The food, monacolin K in SYLVAN BIO red yeast rice, that is the subject of the health claim is sufficiently characterised. The claimed effect, maintenance of normal blood LDL cholesterol concentrations, is a beneficial physiological effect. A claim on monacolin K from red yeast rice and maintenance of normal blood LDL-cholesterol concentrations has already been assessed with a favourable outcome at daily intakes of 10 mg monacolin K from any red yeast rice preparation (which would include SYLVAN BIO red yeast rice). The evidence provided by the applicant for the present application does not establish that monacolin K in SYLVAN BIO red yeast rice is different from monacolin K in other red yeast rice preparations with respect to its effect on blood LDL-cholesterol concentrations.

    Source
    Suggested citation: EFSA Panel on Dietetic Products, Nutrition and Allergies (NDA). Scientific Opinion on the substantiation of a health claim related to monacolin K in SYLVAN BIO red yeast rice and maintenance of normal blood LDL-cholesterol concentrations pursuant to Article 13(5) of Regulation (EC) No 1924/2006. EFSA Journal 2013;11(2):3084. [13 pp.]. doi:10.2903/j.efsa.2013.3084. Available online:www.efsa.europa.eu/efsajournal.

  • Red Yeast Rice & Therapeutic Lifestyles

    Objective
    A randomized, controlled trial through a community based cardiology practice found that Red Yeast Rice and therapeutic lifestyle change decreases LDL cholesterol level without increasing CPK or pain levels and may be a treatment option for dyslipidemic patients who cannot tolerate statin therapy. Below are the results and a link to the original article.

    Results
    In the red yeast rice group, LDL cholesterol decreased by 1.11 mmol/L (43 mg/dL) from baseline at week 12 and by 0.90 mmol/L (35 mg/dL) at week 24. In the placebo group, LDL cholesterol decreased by 0.28 mmol/L (11 mg/dL) at week 12 and by 0.39 mmol/L (15 mg/dL) at week 24. Low-density lipoprotein cholesterol level was significantly lower in the red yeast rice group than in the placebo group at both weeks 12 (P < 0.001) and 24 (P = 0.011). Significant treatment effects were also observed for total cholesterol level at weeks 12 (P < 0.001) and 24 (P = 0.016). Levels of HDL cholesterol, triglyceride, liver enzyme, or CPK; weight loss; and pain severity scores did not significantly differ between groups at either week 12 or week 24.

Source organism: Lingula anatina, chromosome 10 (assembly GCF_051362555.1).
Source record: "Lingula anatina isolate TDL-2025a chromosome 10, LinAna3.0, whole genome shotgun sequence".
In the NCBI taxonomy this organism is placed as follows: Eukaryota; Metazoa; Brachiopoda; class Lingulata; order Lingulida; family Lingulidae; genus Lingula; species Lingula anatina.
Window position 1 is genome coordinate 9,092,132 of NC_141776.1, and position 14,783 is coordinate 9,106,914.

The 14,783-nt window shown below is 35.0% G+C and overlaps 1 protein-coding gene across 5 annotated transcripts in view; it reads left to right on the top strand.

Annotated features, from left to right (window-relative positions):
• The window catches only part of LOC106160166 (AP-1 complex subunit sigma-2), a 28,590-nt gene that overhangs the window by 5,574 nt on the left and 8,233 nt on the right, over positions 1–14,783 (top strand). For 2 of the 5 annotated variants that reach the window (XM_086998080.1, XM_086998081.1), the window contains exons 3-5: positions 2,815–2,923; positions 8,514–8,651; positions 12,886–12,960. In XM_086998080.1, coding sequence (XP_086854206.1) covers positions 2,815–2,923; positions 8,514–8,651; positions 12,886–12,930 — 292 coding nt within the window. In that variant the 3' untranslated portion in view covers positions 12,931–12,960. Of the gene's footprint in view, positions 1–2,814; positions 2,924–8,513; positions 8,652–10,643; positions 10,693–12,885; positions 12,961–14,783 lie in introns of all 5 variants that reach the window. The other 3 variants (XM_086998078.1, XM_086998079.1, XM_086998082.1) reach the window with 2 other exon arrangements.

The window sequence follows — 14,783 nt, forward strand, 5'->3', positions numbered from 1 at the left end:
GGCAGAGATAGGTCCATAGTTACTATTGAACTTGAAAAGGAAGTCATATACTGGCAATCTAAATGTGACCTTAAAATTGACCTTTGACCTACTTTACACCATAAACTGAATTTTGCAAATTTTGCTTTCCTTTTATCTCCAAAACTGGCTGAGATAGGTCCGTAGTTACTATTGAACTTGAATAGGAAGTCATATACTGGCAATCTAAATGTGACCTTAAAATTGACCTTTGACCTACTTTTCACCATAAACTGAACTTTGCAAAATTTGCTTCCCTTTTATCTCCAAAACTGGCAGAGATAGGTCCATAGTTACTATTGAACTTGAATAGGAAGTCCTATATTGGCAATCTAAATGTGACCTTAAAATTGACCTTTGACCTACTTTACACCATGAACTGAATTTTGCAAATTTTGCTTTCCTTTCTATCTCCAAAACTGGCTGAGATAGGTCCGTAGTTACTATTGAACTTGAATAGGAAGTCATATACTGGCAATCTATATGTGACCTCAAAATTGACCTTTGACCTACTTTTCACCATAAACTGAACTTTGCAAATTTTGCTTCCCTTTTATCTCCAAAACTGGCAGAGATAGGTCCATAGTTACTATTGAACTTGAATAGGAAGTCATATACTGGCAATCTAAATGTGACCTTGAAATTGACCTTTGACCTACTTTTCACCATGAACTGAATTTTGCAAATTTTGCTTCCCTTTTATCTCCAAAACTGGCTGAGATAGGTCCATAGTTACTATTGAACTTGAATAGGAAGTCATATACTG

Source 
    David J. Becker, Ram Y. Gordon, Steven C. Halbert, Benjamin French, Patti B. Morris, Daniel J. Rader; Red Yeast Rice for Dyslipidemia in Statin-Intolerant PatientsA Randomized Trial. Annals of Internal Medicine. 2009 Jun;150(12):830-839.  http://annals.org/article.aspx?articleid=744541.

  • Simvastatin vs Therapeutic Lifestyle Changes and Supplements

    Objective
    The goal of this study was to compare the lipid-lowering effects of an alternative regimen (lifestyle changes, red yeast rice, and fish oil) with a standard dose of a 3-hydroxy-3-methylglutaryl coenzyme A reduc-tase inhibitor (statin). The randomized, controlled study concluded that lifestyle changes combined with ingestion of Red Yeast Rice and fish oil is a promising alternative approach to the standard therapy of Simvastatin.

    Results
    There was a statistically significant reduction in LDL-C levels in both the AG (-42.4%±15%) (P<.001) and the simvastatin group (-39.6%±20%) (P<.001). No significant differences were noted between groups. The AG also demonstrated significant reductions in triglycerides (-29% vs -9.3%; 95% confidence interval, -61 to -11.7; P=.003) and weight (-5.5% vs -0.4%; 95% confidence interval, -5.5 to -3.4; P<.001) compared with the simvastatin group.

    Source
    David J. Becker, Ram Y. Gordon, Patti B. Morris, Jacqueline Yorko, Y. Jerold Gordon, Mingyao Li, Nayyar Iqbal. Simvastatin vs Therapeutic Lifestyle Changes and Supplements: Randomized Primary Prevention Trial. Mayo Clinic Proceedings - July 2008 (Vol. 83, Issue 7, Pages 758-764, DOI: 10.4065/83.7.758) http://www.mayoclinicproceedings.org/article/S0025-6196(11)60914-2/abstract.